Fighting for a chance to love: 'My parents' generation had a very strong view about tainting bloodlines'
Ahead of the release of interracial romance film 'Loving', our reporter chats to Irish couples about whether the stigma is a thing of the past
Ruth Negga is the toast of Ireland this month, and with good reason: for her stirring portrayal of Mildred Loving, a woman who, along with her husband Richard, defeated Virginia's ban on interracial marriage in segregation-era America, in the forthcoming film Loving.
Perhaps understandably, modern-day audiences are shocked at Loving's premise: that a woman who fell in love with the boy next door found herself committing a crime simply for being in an interracial marriage. But 60 years on, does Loving's shocking story about the challenges that mixed-race couples still hold any kind of relevance?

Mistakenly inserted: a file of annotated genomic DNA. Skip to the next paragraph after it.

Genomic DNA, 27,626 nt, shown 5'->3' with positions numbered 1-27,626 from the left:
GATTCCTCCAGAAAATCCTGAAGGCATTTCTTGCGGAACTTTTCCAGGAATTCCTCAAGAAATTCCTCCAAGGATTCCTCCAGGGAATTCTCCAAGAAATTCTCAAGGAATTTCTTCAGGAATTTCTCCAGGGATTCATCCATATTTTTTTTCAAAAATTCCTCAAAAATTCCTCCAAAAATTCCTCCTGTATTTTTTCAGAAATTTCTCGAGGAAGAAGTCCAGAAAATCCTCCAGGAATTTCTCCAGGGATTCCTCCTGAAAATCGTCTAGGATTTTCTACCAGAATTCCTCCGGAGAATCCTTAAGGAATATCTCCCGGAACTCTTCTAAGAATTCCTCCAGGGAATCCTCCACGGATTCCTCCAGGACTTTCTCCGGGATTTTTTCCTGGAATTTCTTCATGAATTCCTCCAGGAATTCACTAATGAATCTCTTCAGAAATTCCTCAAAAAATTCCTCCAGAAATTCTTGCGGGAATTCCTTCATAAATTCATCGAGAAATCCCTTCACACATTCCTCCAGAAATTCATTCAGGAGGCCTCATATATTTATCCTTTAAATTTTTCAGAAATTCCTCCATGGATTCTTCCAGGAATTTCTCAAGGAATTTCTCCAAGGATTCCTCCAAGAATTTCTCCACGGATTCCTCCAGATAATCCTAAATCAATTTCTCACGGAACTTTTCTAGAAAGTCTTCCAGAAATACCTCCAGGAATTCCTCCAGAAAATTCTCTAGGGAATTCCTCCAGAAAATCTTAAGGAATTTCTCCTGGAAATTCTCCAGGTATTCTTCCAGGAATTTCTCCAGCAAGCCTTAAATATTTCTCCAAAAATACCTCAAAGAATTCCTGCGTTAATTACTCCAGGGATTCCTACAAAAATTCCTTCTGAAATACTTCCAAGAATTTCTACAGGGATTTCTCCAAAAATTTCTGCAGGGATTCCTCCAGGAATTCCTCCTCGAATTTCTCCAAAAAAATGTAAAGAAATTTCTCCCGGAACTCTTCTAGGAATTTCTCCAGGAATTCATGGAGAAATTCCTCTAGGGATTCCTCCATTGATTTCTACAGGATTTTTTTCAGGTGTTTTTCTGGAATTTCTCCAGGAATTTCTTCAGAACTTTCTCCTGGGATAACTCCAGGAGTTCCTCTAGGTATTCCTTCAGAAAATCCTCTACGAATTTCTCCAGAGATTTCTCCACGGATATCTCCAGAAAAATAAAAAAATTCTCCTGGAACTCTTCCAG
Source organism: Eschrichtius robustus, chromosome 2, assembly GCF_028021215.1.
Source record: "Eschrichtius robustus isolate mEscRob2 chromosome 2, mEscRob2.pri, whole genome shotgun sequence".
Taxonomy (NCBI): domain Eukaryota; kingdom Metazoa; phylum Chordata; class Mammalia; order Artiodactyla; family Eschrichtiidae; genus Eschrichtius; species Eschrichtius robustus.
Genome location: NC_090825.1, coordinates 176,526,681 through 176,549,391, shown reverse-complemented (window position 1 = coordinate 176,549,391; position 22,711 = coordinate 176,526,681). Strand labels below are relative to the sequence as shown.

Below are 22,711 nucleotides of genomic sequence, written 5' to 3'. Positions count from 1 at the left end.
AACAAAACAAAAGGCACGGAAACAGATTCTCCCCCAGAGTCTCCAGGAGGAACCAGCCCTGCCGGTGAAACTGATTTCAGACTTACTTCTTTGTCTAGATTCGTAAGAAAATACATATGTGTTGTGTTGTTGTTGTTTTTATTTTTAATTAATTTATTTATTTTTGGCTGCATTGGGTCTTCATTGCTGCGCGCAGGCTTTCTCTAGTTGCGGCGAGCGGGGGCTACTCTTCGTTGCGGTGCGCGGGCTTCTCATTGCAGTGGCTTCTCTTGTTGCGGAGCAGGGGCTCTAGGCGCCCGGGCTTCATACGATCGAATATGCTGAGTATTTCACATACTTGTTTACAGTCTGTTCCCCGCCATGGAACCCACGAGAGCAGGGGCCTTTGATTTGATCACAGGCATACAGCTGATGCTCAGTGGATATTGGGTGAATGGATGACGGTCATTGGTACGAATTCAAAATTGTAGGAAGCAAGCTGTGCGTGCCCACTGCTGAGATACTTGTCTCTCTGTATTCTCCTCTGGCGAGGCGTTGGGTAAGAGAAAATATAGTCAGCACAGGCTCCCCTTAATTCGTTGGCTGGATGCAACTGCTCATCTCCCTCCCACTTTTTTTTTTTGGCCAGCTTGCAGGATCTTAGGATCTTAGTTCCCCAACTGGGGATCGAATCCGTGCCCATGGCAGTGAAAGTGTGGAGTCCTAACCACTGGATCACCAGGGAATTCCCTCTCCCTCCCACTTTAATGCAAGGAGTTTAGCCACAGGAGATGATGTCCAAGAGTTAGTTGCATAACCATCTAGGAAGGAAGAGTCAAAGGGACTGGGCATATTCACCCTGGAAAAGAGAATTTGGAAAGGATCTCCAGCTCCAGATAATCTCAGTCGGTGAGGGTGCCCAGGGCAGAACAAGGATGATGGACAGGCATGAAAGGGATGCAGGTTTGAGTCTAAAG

Two years ago, Kim Kardashian penned a blog in which she spoke out against racial hatred she had experienced after getting married to, and having biracial children with, the rapper Kanye West. Previously, she had been verbally attacked with racial slurs outside a building in California.
"To be honest, before I had North, I never really gave racism or discrimination a lot of thought," she wrote. "I guess it was easier for me to believe that it was someone else's battle. But recently, I've read and personally experienced some incidents that have sickened me and made me take notice. I realise that racism and discrimination are still alive, and just as hateful and deadly as they ever have been."